Though many students have complained that they received fall term grades later than usual — blaming technical glitches, preoccupied instructors and the holiday vacation calendar — the registrar said there was no delay in uploading marks to the Student Information System. Rather, professors were responsible for delays in individual courses, she said.
The online Faculty Grading System was open and fully functional throughout the break, Faculty of Arts and Sciences Registrar Jill Carlton said. Several professors interviewed said they chose to wait until the Jan. 4 submission deadline or later to submit their grades for accuracy’s sake, while others waited because of difficulty navigating the online system.
The Faculty Grading System is a special program developed by the University that allows instructors to upload term marks electronically, Carlton said. The program automatically pushes data to the Student Information System on the half hour and hour. Though the fully automated system is intended to reduce human error in grading, professors must wade through several prompts when saving and uploading grades — at which point some professors become confused, Carlton said.
“Sometimes faculty can save course grades, and they forget to submit them,” Carlton said. “Or they click on submit, and they close their browser without doing all the acknowledgments. It’s a human error, and it doesn’t happen frequently.”
Economics professor Steven Berry said he made this mistake on Dec. 27 when he attempted to upload final marks for “Introductory Microeconomics,” a 380-student lecture. Berry missed the final prompt to submit his grades and accidentally saved them in the Faculty Grading System, where they sat until the Registrar’s Office sent him a reminder e-mail on Jan. 4. Berry, who was traveling that day, scrambled to find a computer and submit his grades in advance of the deadline.
“On my return to New Haven this week, I sent a couple of suggestions to the Registrar’s office about how the Web site might be slightly redesigned to make it clearer as to when the grades have or have not been successfully submitted,” Berry said in an e-mail. “I think some very simple changes would help.”
George Haddad ’11, a student in Berry’s course, said he found it strange that his professor and teaching fellows did not provide information about the delay.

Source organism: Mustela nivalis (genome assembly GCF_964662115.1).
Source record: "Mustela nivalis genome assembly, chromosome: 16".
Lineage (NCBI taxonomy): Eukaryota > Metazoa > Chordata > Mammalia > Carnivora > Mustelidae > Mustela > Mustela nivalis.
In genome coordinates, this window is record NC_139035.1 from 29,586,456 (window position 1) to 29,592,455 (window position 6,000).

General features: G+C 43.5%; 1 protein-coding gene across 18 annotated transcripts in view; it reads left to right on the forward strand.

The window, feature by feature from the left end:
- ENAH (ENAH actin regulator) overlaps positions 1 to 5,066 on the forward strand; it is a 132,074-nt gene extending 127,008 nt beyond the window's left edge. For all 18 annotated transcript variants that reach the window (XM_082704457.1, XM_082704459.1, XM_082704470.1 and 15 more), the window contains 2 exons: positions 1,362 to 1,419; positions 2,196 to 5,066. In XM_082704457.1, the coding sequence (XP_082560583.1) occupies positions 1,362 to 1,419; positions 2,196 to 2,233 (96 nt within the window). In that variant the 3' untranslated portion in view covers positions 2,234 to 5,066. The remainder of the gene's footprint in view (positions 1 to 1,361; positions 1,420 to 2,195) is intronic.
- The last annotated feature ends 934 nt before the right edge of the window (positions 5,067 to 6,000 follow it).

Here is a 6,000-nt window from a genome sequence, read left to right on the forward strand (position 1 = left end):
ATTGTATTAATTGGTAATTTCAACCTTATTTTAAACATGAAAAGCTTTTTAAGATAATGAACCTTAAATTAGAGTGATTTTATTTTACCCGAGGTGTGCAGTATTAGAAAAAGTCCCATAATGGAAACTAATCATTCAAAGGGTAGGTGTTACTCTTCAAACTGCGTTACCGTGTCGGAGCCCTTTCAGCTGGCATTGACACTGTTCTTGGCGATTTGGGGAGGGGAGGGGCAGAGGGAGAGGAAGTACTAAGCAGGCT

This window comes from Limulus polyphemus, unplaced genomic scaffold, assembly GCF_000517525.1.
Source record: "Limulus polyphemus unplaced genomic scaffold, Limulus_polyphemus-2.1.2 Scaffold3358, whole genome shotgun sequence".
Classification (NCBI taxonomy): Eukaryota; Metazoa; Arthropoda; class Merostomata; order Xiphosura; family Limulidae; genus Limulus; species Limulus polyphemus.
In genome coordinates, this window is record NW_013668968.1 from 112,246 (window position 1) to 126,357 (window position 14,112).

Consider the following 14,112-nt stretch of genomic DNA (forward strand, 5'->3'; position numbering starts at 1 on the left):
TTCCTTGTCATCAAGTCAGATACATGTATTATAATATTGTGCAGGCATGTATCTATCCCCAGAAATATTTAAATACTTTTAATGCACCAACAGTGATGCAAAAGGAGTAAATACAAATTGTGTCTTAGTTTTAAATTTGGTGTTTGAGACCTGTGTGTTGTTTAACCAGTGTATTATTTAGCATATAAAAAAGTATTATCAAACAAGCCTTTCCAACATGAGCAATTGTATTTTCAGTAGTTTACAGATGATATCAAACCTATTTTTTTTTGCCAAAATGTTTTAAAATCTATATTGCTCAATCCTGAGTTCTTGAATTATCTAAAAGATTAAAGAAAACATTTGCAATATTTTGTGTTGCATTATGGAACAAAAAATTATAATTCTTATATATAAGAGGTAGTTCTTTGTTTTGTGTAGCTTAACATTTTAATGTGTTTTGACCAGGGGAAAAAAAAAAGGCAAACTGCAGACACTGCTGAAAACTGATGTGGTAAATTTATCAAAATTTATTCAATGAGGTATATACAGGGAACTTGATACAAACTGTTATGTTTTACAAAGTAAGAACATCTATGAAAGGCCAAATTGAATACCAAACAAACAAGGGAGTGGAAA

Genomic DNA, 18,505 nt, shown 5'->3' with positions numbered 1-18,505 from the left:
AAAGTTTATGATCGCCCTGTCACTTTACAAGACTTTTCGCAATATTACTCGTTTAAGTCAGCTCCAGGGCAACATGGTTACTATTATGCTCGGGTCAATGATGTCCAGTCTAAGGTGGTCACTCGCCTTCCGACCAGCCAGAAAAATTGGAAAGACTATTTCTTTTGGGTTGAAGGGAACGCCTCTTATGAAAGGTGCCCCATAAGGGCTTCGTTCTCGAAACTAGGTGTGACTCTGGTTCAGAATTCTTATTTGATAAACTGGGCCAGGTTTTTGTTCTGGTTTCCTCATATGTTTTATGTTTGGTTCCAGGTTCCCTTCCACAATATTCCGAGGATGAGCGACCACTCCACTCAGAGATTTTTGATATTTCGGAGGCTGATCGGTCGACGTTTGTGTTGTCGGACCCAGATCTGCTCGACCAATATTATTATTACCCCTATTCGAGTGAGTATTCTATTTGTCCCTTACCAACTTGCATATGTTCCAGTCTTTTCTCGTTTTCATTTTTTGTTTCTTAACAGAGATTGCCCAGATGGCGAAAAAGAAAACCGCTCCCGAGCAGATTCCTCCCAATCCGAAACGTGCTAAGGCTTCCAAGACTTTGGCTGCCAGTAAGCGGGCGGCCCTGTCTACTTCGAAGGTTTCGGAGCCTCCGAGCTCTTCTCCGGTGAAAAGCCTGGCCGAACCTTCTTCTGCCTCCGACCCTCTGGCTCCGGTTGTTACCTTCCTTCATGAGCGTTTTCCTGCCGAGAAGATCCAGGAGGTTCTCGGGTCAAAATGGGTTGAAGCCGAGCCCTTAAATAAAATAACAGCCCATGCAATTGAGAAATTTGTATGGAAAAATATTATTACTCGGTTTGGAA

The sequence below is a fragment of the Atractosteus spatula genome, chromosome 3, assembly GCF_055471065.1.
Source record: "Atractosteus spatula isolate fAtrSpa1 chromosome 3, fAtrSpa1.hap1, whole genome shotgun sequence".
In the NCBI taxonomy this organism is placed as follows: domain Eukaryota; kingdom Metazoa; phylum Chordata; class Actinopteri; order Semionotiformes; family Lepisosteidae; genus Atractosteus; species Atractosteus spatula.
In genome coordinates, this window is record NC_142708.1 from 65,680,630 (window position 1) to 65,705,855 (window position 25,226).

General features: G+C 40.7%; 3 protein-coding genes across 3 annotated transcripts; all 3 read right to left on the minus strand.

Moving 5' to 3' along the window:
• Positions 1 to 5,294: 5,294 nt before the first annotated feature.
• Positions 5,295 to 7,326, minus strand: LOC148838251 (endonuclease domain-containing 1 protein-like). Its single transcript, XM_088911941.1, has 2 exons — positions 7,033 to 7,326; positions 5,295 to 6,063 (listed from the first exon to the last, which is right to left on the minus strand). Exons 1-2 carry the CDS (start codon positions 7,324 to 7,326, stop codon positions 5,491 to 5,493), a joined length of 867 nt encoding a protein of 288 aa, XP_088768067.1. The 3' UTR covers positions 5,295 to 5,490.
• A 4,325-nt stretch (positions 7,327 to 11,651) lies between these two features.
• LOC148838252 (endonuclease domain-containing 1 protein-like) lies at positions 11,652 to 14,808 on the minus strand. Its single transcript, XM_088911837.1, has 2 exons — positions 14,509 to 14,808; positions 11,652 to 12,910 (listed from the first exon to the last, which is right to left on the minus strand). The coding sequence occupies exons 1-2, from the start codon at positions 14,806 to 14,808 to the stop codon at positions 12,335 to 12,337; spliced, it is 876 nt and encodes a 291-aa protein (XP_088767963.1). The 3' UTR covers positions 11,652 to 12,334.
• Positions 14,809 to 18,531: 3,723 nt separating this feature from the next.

“He never e-mailed us that it was going to be late, and our TFs never said anything,” Haddad said.
Melanie Plaza ’12 received her “Introduction to Cognitive Science” grade in the Student Information System two weeks after her teaching fellow sent it to her in an e-mail. At first, Plaza thought a backlog in the Registrar’s Office was to blame for the wait, but she said she soon began to wonder if her instructor had submitted the grade at all.
The course’s instructor, Brian Scholl, said he told his teaching fellows to send final grades to students via e-mail starting Dec. 16. But Scholl said he purposely waited until the last minute to submit grades to the Registrar to allow ample time for students to register requests to re-grade exams and papers before grades were finalized.
“Changing grades through the Registrar’s Office is not something that can easily be done via the online system,” Scholl said in an e-mail Friday. “This is the best of both worlds: it makes it easy for me to make any changes, but students still receive their grades early.”
Scholl did not notify students of this plan, nor did economics professor William Nordhaus, who used the same strategy for grading in “Intermediate Microeconomics.” Nordhaus, who submitted final grades on Jan. 8, joked that he and his teaching fellows were “slow-pokes” but explained that they delayed only because they decided to take extra time to review exams and papers and check for errors in their records.
“I have to say, the deadline isn’t until Jan. 4, or the first working day after the winter recess,” Carlton said. “Most professors are really very good about it.
As of last Wednesday, 930 individual grades for undergraduates enrolled in Yale College and graduate and professional school courses had not been submitted to the Registrar’s Office, Carlton said.